Pathogen transmission plays a major role in the development of healthcare-associated infections. The "patient zone" concept developed as part of the World Health Organization's "Five moments of hand hygiene" aims to distinguish surfaces primarily contaminated by flora of a single patient, i.e. inside the patient zone, from those outside the patient zone containing foreign and potentially harmful microorganisms. Discrepancies in healthcare provider (HCP) internal conceptual representations (i.e. mental models) of the patient zone may lead to missed infection prevention measures that could result in patient harm. We explored HCPs' mental models of the patient zone that shape how they interact with the work environment.
We conducted individual concept mapping interviews supported by a card-sorting technique to examine HCPs' mental models of the patient zone and compared these to IPC expert models. Ten participants (five nurses, five physicians) without IPC specialization and two IPC experts provided definitions of the patient zone and allocated 32 items to "inside" or "outside" the patient zone while verbalizing their thought processes. We calculated similarity as percent agreement among participants and accuracy as percent allocated consistently with expert consensus. A content analysis of interview recordings served to identify mental models underlying the allocation decisions.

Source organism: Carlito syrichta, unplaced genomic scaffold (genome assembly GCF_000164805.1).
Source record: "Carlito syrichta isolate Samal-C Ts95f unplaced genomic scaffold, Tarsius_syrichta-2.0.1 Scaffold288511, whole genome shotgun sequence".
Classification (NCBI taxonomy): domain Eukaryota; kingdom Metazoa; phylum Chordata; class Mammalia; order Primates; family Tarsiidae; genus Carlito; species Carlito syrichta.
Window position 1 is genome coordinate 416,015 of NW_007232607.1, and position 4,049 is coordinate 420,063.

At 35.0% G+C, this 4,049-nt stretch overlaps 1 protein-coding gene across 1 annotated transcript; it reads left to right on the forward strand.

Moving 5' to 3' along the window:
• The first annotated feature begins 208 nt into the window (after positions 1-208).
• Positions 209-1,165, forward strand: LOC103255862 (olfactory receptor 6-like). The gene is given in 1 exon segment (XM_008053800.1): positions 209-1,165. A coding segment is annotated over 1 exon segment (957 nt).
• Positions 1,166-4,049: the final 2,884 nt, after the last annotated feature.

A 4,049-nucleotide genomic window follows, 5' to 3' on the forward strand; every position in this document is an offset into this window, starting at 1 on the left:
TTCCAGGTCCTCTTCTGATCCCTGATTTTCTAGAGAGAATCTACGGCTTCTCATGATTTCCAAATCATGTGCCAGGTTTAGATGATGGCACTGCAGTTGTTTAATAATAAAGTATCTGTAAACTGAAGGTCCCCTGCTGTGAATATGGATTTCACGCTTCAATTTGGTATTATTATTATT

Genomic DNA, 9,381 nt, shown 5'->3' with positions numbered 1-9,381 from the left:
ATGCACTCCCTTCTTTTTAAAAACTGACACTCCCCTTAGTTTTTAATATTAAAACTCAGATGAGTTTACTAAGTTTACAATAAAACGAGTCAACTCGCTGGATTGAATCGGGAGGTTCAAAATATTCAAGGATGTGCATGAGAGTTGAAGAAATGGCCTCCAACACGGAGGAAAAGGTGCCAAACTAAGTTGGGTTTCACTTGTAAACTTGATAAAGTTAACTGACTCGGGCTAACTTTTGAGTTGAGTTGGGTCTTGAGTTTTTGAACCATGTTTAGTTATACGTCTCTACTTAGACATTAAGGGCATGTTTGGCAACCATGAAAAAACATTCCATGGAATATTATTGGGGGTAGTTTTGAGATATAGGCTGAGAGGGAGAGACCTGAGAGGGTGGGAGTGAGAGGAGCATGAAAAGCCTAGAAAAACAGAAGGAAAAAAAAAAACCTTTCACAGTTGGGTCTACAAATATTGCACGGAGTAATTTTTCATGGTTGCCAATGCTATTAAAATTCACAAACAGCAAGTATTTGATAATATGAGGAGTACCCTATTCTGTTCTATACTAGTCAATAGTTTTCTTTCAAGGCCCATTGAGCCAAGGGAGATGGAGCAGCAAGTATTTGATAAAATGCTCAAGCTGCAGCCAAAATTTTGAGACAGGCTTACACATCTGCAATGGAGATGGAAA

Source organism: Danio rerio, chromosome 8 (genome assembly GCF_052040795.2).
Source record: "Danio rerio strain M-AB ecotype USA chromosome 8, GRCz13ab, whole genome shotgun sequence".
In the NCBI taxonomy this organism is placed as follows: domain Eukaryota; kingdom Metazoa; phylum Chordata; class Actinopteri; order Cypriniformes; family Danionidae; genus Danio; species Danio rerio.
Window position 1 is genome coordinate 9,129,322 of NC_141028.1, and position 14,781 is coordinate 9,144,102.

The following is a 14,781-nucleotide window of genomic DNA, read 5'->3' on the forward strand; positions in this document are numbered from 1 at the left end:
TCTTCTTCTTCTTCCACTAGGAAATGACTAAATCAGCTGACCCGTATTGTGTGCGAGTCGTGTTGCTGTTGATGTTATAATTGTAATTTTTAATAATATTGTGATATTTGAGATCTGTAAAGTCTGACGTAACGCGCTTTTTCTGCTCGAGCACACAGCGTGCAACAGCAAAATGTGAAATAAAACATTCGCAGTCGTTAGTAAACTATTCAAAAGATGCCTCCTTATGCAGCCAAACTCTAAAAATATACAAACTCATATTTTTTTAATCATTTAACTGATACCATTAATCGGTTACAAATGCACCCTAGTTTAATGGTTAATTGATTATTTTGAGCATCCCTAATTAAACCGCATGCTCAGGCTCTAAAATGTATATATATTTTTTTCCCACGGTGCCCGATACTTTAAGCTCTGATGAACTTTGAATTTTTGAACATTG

Our study revealed limited similarity among participants, with seven of 32 items allocated consistently among all participants. Overall, 68% of items were sorted accurately according to expert consensus. Identified mental models were categorized as follows: "Patient contact", the patient zone defined according to objects having patient contact; "Sectors", the patient zone as a defined physical space; "Disinfection", the patient zone deduced based on need to disinfect hands and objects; and "Context-dependency", the patient zone defined depending on the context of an object's use.
Our study revealed ambiguity surrounding the patient zone concept as evidenced by low similarity between participants and important discrepancies between participant and expert mental models. Such ambiguity may lead to inconsistent application of the patient zone concept and represents a patient safety risk. Initiatives to improve understanding and application of the patient zone concept should focus on establishing consistent, theoretically founded mental models.